“Japan has said that they settled all claims when they paid reparations as part of the peace treaties after the war, but these monies did not go to the comfort women. The United States also stated that they settled all claims with Japanese Americans who lost their homes, their businesses and their freedoms when they were incarcerated during World War II. But the Evacuation Claims Act of 1948 only paid individuals 10 cents on the dollar for loss of property, but only if they had kept their receipts. It took a grassroots, decade-long campaign to win an apology and redress for this injustice.

“Some say that Japan has paid reparations through the Asian Women’s Fund, but only 285 women from South Korea, Taiwan and the Philippines have gotten money. Most consider it charity since the funds come mainly from private sources, and not a sincere acknowledgement of responsibility by the Japanese government.

“And although various prime ministers have expressed some apology, it has not been directly to the comfort women, nor has it been strong enough to prevent other officials from denying the existence of the comfort women – some have even justified it. Obviously, much clearer action by the government and greater education is needed to make sure that this history is accurately taught.

“When the U.S. government conducted hearings across the country, hundreds of Japanese Americans were able to speak out for the first time about their losses from the incarceration, including their land, their homes and their freedom. It helped our community to begin to heal. We believe that a similar form of hearings in Japan would allow the comfort women and others to speak about what happened to them during World War II and educate many through this process.

“On this day of honoring women, we encourage Japan to demonstrate that it is a strong country that is not afraid to look at its past honestly and that can express sincere apologies for its abuse of women by paying individual reparations to the surviving comfort women.”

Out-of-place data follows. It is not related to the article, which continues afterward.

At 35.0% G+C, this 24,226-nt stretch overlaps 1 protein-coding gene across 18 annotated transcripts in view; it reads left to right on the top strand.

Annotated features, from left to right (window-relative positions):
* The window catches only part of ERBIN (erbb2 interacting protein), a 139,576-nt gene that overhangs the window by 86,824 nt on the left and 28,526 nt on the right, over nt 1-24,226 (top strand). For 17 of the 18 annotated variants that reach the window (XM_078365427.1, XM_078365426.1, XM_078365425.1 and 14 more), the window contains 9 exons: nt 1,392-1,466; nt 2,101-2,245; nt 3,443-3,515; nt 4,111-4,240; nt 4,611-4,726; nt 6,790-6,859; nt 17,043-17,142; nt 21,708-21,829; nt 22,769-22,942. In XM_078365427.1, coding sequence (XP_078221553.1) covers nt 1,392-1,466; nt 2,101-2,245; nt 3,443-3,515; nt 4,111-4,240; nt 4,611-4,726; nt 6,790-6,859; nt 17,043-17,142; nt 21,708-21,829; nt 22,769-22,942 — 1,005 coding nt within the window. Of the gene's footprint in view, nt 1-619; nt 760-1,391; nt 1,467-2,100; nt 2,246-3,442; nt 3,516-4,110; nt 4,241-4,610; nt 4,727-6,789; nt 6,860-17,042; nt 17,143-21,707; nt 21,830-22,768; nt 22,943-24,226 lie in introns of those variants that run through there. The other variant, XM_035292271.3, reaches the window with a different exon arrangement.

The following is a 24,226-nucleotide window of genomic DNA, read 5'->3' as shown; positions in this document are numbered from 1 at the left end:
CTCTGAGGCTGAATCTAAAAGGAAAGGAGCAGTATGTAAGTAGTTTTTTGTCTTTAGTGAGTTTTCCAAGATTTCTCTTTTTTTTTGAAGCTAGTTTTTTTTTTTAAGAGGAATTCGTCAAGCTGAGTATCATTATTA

Phil Shigekuni: “Our chapter has unanimously voted to support the Glendale comfort women statue.

“Many in our chapter are American citizens, and yet were incarcerated in World War II concentration camps only because we shared a common ancestry with the enemy, Japan. Twenty-five years ago, after a ten-year struggle by our community, President Reagan signed a redress bill, awarding each of those imprisoned $20,000 along with an apology on behalf of the president and Congress.

“Speaking personally, this act of vindication restored my faith in our country. I felt a sense of being reborn as an American, and I can vouch for the value of a nation’s sincere apology accompanied by a  monetary demonstration of its sincerity.

“The comfort women have yet to receive an unequivocal apology and compensation from the Japanese government.

“Next month, our Japanese American community will stage its annual Pilgrimage to Manzanar, located close to Lone Pine, one of the camps where we were incarcerated. We will go to remember the gross violation of our civil and human rights.

“This statue we gather around this morning tells the story not only of a crime against women but more than that, a crime against humanity.

“The dropping of the atomic bomb on Hiroshima and Nagasaki was also a crime against humanity. The sobering atomic bomb exhibit in Hiroshima should be duplicated throughout the world as a reminder of that tragic event.

“The women on the banners behind me deserve to be honored on this International Women’s Day, and the young Korean woman depicted by the statue before us belongs not only here, but wherever there are any people possessing a spark of humanity.

“And she serves, as well, as a reminder of the sexual slavery that continues to exist in America and the rest of the world.”

Phil Shigekuni writes from San Fernando Valley and can be contacted at The opinions expressed are not necessarily those of The Rafu Shimpo.

Photos by Harold Kameya

Phil Shigekuni speaks next to the comfort women monument as rally participants hold up photos of surviving comfort women.
Phil Shigekuni speaks next to the comfort women monument as rally participants hold up photos of surviving comfort women.